Transaxillary Breast Augmentation (through the armpit)
This route involves making an incision in the armpit (axilla). From this point a tunnel is created underneath the pectoralis major muscle and the implant is inserted through this tunnel. This procedure can be performed bluntly or under direct or endoscopic visualization. Both saline and silicone implants can be placed through this method. The rates of infection and capsular contracture may be higher for this method due to bacterial translocation from incision.
Types of Breast Implants: Saline, Silicone, and Gummy Bear Implants
Breast implants typically consist of saline, silicone, and gummy bear implants. Saline implants consist of a silicone shell into which a saline solution (salt water solution) is placed or filled. Silicone implants consist of a silicone shell and a prefabricated silicone matrix. Silicone implants largely fall into two groups: cohesive gel and gummy bear implants (which are solid in their truest sense). Different companies make different types of gummy bear implants with varying amounts of silicone crosslinking or cohesivity so it can be confusing. Dr. Hughes in Los Angeles prefers Allergan overfilled silicone cohesive gel implants to minimize rippling and maintain softness and offers all three types of form stable (gummy bear) implants available from Allergan/Natrelle. The form stable implants are indeed harder as the silicone becomes more and more solid. Dr. Hughes has used Mentor and Sientra as well and thinks all companies make reasonable implants.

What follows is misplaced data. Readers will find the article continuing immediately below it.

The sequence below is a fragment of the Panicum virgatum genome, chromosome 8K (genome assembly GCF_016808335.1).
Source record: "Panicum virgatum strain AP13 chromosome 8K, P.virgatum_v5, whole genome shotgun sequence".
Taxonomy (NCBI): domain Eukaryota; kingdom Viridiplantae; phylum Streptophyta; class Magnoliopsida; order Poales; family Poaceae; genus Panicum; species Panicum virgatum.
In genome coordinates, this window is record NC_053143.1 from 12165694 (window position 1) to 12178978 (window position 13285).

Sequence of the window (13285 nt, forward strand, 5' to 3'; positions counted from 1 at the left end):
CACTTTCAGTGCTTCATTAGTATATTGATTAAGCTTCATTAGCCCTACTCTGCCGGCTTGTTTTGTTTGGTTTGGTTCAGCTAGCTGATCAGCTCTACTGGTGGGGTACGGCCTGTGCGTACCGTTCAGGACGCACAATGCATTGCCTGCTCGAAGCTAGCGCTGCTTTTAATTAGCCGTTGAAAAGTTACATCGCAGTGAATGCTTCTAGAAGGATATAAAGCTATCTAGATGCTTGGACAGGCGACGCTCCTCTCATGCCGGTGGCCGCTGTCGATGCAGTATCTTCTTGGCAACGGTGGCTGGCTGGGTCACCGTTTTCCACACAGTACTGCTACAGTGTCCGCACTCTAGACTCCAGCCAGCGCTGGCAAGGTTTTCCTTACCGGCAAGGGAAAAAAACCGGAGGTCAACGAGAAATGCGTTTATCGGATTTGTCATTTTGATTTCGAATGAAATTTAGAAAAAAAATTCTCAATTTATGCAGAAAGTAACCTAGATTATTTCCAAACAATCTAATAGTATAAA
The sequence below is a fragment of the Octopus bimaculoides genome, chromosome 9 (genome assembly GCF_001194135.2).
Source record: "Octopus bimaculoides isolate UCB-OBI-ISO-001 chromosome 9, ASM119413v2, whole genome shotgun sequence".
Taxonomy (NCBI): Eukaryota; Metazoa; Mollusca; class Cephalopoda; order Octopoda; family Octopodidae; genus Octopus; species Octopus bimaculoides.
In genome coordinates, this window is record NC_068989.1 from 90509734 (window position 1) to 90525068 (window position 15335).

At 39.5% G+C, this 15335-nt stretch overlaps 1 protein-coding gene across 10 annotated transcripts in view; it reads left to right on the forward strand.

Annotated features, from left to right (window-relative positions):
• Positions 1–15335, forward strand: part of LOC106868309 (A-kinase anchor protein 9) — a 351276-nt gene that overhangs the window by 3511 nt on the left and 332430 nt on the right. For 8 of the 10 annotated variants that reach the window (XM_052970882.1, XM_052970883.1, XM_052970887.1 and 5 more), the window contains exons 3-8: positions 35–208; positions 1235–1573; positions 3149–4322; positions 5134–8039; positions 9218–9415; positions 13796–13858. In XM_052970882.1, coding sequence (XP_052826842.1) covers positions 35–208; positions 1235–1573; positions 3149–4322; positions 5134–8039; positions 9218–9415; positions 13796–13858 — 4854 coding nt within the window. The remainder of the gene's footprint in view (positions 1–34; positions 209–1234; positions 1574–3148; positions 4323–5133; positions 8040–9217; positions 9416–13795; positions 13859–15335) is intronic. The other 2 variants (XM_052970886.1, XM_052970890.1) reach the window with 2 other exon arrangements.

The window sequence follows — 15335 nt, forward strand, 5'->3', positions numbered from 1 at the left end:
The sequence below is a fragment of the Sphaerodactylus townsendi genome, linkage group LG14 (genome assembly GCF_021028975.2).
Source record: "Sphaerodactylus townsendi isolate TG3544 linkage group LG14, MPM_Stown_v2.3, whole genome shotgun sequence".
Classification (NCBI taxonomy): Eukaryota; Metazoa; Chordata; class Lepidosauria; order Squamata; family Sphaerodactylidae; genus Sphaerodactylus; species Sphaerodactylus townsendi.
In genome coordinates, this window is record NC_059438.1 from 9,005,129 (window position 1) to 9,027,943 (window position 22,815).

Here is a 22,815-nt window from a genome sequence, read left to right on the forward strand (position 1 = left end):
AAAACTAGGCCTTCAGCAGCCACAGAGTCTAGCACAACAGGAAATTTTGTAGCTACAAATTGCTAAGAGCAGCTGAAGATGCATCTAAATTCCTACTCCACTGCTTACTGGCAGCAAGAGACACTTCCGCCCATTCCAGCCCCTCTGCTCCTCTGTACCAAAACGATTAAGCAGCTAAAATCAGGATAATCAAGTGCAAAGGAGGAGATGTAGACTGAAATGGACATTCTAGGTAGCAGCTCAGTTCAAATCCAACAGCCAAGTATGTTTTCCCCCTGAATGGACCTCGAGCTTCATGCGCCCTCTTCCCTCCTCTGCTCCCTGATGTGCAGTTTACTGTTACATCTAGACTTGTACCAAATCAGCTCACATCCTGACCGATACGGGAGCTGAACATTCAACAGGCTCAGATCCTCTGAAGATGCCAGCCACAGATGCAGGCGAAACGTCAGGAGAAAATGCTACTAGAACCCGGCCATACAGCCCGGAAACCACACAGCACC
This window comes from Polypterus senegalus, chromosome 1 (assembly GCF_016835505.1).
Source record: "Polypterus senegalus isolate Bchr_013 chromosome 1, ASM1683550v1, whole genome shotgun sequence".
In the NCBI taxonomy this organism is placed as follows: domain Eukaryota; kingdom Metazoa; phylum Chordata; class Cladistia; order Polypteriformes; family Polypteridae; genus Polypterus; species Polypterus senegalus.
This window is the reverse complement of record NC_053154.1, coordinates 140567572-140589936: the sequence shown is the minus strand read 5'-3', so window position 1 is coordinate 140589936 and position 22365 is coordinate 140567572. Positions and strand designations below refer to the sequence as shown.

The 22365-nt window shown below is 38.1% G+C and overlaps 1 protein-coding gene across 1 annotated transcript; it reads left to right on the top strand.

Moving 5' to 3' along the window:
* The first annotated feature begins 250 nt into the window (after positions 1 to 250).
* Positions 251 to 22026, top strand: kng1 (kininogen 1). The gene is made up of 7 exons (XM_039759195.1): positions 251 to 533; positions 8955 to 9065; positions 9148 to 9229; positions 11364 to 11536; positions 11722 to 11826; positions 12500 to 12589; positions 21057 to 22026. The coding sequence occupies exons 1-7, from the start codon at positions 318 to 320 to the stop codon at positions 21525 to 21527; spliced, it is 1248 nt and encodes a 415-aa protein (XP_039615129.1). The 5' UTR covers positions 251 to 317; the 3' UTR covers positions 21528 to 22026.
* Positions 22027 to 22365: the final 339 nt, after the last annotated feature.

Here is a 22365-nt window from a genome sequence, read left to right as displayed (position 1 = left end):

Smooth or Textured Implants?